“I was born in the slum, but the slum was not born in me. And it wasn’t born in you, and you can make it. Wherever you are tonight, you can make it. Hold your head high; stick your chest out. You can make it. It gets dark sometimes, but the morning comes. Don’t you surrender!

Suffering breeds character, character breeds faith. In the end faith will not disappoint.

You must not surrender! You may or may not get there but just know that you’re qualified! And you hold on, and hold out! We must never surrender!! America will get better and better.

Keep hope alive. Keep hope alive! Keep hope alive! On tomorrow night and beyond, keep hope alive!”

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Source: Spencer Platt / Getty Images

17. Barack Obama: Speech at Democratic National Convention
> Occupation: Politician
> Place: Boston, Massachusetts
> Date: July 27, 2004

Just months before being elected to the senate, Barack Obama became a household name with his stirring keynote speech at the 2004 Democratic National Convention. He introduced himself to the country, sharing his unique story. The speech embraced the ideals that all Americans, no matter their race, background, or heritage, should be equal.

“My parents shared not only an improbable love; they shared an abiding faith in the possibilities of this nation. They would give me an African name, Barack, or ‘blessed,’ believing that in a tolerant America your name is no barrier to success. They imagined me going to the best schools in the land, even though they weren’t rich, because in a generous America you don’t have to be rich to achieve your potential.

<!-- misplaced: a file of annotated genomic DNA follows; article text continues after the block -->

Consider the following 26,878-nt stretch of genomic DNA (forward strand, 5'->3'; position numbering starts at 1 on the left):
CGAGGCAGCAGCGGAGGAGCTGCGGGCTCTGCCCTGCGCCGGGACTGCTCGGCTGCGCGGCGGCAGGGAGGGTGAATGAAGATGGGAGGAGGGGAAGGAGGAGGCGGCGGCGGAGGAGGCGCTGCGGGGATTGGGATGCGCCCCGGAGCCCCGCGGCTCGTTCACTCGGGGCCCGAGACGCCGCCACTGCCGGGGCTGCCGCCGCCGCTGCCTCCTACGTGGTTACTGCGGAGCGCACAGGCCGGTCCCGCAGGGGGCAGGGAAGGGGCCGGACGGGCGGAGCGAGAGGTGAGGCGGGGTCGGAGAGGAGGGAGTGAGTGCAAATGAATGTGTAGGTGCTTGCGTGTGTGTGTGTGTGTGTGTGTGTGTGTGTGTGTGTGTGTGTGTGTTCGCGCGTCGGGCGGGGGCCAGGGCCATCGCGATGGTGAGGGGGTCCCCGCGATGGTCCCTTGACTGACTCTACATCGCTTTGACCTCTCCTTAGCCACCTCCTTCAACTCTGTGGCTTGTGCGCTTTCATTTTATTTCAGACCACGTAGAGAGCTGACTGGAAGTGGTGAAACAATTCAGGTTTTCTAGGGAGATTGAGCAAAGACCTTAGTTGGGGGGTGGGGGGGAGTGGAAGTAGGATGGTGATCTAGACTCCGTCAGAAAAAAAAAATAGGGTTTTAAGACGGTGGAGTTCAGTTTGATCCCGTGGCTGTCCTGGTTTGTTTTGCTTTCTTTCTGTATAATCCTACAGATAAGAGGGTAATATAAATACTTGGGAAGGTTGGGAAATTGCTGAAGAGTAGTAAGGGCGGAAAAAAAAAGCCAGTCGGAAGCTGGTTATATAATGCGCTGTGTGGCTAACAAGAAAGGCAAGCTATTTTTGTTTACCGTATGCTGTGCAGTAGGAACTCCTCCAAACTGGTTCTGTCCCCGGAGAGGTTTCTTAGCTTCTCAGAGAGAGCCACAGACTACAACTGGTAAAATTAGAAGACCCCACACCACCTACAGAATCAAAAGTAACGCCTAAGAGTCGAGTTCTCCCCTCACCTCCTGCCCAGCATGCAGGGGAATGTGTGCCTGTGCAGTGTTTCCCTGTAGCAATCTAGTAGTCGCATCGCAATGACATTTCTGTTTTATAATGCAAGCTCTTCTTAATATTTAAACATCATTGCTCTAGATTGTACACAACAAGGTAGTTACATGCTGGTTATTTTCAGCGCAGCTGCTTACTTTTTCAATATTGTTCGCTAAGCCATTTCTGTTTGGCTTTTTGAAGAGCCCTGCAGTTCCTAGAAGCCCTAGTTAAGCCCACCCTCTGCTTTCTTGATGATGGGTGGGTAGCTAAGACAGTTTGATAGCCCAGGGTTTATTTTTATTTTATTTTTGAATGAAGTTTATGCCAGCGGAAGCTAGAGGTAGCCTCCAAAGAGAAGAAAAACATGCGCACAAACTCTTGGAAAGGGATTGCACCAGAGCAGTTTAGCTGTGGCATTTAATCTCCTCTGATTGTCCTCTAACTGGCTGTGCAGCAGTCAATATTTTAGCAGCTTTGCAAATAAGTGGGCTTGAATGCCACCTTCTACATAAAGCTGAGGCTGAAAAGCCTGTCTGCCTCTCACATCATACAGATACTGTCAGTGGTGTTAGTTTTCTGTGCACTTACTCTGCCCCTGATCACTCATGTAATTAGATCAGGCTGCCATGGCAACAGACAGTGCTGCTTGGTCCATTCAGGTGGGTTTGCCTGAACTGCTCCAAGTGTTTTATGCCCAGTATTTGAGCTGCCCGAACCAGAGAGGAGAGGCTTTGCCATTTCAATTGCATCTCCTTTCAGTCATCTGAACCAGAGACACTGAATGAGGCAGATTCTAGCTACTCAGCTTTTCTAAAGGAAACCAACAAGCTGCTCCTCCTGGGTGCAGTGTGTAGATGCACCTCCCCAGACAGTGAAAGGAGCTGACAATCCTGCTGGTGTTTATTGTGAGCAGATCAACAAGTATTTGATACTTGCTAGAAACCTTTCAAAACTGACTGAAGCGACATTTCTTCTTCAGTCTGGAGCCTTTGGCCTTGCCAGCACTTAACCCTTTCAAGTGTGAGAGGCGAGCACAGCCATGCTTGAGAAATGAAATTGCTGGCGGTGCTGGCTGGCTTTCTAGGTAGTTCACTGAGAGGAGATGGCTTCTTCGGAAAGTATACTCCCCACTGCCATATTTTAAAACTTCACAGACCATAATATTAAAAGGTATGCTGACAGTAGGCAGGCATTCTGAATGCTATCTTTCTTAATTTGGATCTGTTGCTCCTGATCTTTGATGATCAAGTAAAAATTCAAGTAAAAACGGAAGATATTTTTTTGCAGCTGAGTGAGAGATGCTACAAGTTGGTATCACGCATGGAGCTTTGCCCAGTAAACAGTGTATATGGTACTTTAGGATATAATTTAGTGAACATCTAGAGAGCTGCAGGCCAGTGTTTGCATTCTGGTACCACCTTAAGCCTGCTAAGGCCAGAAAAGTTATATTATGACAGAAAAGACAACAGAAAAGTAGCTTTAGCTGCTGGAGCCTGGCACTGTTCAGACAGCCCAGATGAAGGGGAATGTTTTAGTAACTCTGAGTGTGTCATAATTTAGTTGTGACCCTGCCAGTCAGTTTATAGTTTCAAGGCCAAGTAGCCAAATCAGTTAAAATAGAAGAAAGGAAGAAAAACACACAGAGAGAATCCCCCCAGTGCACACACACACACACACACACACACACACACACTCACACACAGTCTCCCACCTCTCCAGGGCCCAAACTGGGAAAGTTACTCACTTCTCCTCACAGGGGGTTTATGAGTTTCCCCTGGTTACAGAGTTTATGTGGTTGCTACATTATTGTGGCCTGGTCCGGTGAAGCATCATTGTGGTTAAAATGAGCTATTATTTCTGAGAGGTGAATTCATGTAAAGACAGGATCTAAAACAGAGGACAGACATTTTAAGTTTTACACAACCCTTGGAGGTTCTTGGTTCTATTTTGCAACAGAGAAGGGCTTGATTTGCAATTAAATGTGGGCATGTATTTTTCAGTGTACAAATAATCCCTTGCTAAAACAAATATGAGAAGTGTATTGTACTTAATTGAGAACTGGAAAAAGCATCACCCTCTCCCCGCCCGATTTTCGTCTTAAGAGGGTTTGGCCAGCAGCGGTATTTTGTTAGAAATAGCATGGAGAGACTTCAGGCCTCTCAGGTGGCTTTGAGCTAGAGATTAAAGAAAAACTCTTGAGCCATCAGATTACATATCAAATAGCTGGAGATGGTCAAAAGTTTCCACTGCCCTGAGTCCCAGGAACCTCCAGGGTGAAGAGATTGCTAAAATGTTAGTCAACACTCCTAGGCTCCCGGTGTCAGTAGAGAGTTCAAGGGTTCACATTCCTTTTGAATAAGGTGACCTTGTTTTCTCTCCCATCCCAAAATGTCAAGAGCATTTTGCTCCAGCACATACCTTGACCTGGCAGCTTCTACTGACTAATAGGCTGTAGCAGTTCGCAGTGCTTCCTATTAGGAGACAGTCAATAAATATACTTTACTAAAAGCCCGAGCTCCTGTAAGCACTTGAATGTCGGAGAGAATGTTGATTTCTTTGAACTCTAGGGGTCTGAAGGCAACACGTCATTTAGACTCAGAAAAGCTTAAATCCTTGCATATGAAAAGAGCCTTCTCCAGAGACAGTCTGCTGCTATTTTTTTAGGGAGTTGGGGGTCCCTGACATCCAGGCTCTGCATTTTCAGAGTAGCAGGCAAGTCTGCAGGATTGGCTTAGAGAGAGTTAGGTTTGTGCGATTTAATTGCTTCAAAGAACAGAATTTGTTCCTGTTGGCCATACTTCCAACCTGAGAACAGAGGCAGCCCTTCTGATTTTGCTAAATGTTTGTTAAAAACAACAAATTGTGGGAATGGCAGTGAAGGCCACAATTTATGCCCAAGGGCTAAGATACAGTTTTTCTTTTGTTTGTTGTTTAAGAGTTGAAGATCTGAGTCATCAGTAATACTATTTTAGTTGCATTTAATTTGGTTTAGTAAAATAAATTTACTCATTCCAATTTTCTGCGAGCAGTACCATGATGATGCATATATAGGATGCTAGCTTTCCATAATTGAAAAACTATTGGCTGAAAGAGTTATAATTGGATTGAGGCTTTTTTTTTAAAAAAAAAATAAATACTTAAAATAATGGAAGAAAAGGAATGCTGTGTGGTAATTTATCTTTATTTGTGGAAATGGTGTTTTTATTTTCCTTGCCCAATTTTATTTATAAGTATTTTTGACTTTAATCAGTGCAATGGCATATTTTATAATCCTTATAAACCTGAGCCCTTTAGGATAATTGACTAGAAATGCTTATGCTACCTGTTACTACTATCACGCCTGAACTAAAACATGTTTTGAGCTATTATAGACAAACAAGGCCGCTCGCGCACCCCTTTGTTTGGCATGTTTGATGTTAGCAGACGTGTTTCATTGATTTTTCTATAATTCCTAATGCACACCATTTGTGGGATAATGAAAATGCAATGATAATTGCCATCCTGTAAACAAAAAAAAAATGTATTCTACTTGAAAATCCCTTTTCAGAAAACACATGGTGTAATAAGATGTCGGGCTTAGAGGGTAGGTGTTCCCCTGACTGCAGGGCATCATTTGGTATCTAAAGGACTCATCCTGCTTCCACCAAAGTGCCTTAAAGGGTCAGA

They are both passed away now. And yet, I know that, on this night, they look down on me with great pride. They stand here, and I stand here today, grateful for the diversity of my heritage, aware that my parents’ dreams live on in my two precious daughters. I stand here knowing that my story is part of the larger American story, that I owe a debt to all of those who came before me, and that, in no other country on Earth is my story even possible.”

Source: Eric Thayer / Getty Images

18. Barack Obama: ‘A more perfect union’
> Occupation: Senator
> Place: Philadelphia, Pennsylvania
> Date: March 18, 2008

During the early stages of the Democratic primary of the 2008 presidential election, Obama cemented his status as a world-class orator, delivering a powerful speech on how much progress America had made — and how much further it still has to go.

“[The constitution] they produced was eventually signed but ultimately unfinished. It was stained by this nation’s original sin of slavery, a question that divided the colonies and brought the convention to a stalemate until the founders chose to allow the slave trade to continue for at least twenty more years, and to leave any final resolution to future generations.